Following upon execution of the deed the purchase from SFIT of its interest in the lease of Grosvenor Place was completed and SFIT subscribed for 37 units in the Trust. One of the units SFIT sold directly to another investor and stamp duty duly was paid by that investor. The Manager asserts that what happened in respect of the remaining 36 units for which SFIT subscribed is that they were redeemed by the Trustee as provided by the Subscription Deed and the Trust Deed. In each case the redemption was made possible because the Manager had found a new subscriber for the unit and the subscription money when received was paid into the Fund in accordance with the Trust Deed thereby providing the money necessary for the Trustee to redeem the SFIT unit. The Manager further claims that in each case upon redemption what happened is that the SFIT unit was duly cancelled as provided by the Trust Deed and thereupon a new unit was created as provided by the Trust Deed and allotted to the new subscriber.
The assessments of stamp duty under challenge in these appeals were made in reliance upon Division 3A of the Stamp Duties Act which deals with transactions otherwise than by dutiable instruments. Both the Manager and the Trustee submit that the transactions above referred to (which they assert were redemptions followed by the issue of new units) were not transactions to which Division 3A applied.
Division 3A of Part III was inserted in the Act by the Stamp Duties (Amendment) Act 1987. Its purpose was clearly stated by the responsible Minister in the second reading speech in the Legislative Assembly. After referring to what he described as ``the Clayton's Contract'' used as an ``avoidance practice'' the Minister said:
``This device operated by one party making an offer to another who accepted the offer in such a way that a valid contract was made without creating a document. Thus the duty, which in proper circumstances would have been payable was avoided.... The Clayton's Contract practice is addressed in the bill by requiring the preparation and lodgment of a statement for stamping within two months of a change in the beneficial ownership of property. Thus there will be no longer a tax haven even if a trust arrangement is used. The types of property covered are limited to land, transfers of interests in lease, good will, certain interests in partnerships, shares and goods, wares or merchandise sold with other property... The specific listing of the types of property affected means that the transfer of book debts, or everyday sales of goods, such as cars and other consumer durables will not be taxed.''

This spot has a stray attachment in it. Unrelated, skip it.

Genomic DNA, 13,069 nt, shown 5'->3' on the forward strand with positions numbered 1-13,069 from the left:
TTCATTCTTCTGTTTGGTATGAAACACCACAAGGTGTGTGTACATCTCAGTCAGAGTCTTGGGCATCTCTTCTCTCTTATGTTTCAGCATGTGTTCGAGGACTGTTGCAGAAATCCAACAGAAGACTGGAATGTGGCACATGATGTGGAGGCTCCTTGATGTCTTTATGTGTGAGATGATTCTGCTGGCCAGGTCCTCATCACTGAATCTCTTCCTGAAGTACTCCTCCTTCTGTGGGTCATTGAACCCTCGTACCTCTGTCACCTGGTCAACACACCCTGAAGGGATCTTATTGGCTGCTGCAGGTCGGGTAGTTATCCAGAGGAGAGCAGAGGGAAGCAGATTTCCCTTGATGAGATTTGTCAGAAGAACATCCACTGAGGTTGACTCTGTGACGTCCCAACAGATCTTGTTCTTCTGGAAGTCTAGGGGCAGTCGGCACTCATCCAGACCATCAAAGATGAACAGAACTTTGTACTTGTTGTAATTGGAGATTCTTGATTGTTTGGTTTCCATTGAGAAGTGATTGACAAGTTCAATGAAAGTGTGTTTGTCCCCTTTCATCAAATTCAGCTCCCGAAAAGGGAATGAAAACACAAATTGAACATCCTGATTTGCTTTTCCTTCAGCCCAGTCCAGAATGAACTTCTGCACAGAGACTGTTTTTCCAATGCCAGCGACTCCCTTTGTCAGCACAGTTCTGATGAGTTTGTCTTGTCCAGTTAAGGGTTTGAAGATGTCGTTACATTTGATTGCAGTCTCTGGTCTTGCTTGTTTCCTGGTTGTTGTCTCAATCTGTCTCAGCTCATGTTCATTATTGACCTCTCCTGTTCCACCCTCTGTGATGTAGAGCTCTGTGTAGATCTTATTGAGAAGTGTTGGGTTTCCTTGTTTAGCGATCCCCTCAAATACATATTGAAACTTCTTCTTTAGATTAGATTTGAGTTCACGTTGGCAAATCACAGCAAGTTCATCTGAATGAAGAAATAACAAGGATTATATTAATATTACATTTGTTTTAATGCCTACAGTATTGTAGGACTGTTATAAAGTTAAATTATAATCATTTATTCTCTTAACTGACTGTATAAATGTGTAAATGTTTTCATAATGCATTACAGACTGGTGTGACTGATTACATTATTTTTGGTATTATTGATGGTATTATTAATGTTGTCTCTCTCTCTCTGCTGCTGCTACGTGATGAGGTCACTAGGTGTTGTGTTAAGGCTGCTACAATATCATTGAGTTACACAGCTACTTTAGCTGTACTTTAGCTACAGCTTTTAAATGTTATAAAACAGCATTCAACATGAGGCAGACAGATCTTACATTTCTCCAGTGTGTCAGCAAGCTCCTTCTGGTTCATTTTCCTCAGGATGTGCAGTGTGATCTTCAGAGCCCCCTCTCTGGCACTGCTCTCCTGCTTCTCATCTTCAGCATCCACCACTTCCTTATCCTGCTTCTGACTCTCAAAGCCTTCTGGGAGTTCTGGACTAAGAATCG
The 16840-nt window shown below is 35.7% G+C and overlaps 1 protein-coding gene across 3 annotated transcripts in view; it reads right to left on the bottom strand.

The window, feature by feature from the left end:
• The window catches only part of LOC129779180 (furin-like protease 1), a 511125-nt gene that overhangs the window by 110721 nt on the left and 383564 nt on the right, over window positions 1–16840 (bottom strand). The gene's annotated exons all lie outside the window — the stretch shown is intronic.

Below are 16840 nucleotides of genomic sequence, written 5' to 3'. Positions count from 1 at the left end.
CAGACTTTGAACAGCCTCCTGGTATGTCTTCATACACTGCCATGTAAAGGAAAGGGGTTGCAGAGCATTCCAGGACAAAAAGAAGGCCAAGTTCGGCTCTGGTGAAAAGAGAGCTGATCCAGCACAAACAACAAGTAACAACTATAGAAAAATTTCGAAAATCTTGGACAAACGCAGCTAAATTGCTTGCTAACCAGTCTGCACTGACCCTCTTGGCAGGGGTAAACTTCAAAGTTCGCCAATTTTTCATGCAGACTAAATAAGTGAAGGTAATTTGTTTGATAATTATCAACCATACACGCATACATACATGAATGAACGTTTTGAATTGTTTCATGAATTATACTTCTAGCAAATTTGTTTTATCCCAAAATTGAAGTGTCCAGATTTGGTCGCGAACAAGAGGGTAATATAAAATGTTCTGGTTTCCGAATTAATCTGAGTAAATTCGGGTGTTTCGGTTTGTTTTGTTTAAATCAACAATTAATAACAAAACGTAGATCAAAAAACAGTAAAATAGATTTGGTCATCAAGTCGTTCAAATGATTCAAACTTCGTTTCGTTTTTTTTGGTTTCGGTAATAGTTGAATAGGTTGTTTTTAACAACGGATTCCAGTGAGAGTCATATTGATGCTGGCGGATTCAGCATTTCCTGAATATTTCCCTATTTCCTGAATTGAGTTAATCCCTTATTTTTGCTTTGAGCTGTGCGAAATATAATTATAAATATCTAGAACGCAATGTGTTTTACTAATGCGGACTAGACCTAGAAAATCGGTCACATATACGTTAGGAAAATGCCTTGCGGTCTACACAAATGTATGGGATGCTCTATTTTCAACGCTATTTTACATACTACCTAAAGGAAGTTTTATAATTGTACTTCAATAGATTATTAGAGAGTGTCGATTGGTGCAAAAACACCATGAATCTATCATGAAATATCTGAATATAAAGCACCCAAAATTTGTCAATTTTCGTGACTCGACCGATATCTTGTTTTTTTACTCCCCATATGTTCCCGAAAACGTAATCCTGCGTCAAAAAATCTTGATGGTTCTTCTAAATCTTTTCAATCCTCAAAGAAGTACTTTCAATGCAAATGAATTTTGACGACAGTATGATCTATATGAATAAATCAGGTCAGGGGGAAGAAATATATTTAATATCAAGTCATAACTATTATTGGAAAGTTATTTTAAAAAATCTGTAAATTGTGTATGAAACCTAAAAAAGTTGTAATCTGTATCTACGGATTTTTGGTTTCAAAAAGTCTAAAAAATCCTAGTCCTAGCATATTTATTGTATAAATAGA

I turn to some of the key provisions of the legislation.
Section 44 specifies the transactions to which the Division applies. I shall return shortly to this section.
Section 44A provides, so far as presently material:
``(1) A person, being a party to a transaction to which this division applies which is not effected or evidenced by an instrument chargeable with ad valorem duty... shall, if a person would have been liable to pay such ad valorem duty in respect of the transaction had such an instrument been executed, lodge... a statement in respect of the transaction...
(3) The statement shall be lodged within two months after the change in beneficial ownership which is caused by or results from the transaction...
(5) The statement shall, for the purposes of this Act, be deemed to be an instrument effecting the transaction to which it relates and is chargeable with the ad valorem duty... appropriate to the transaction.
(6) The statement shall, for the purposes of this Act, be deemed to have been executed on the date on which the change in beneficial ownership occurs...''
I return to s. 44. So far as presently material it provides:
``(1) This Division applies to a transaction which... causes or results in a change in the beneficial ownership of an estate or interest in:
- (a) land is situated in New South Wales;...
- (d) a lease of land situated in New South Wales...
(2) A reference to a change in beneficial ownership in this section does not include a reference to a change in beneficial ownership occurring as the consequence of:
- (d) the issue or redemption of units in a unit trust scheme;...''
The Trust was such a scheme (definition of ``unit trust scheme'', s. 3).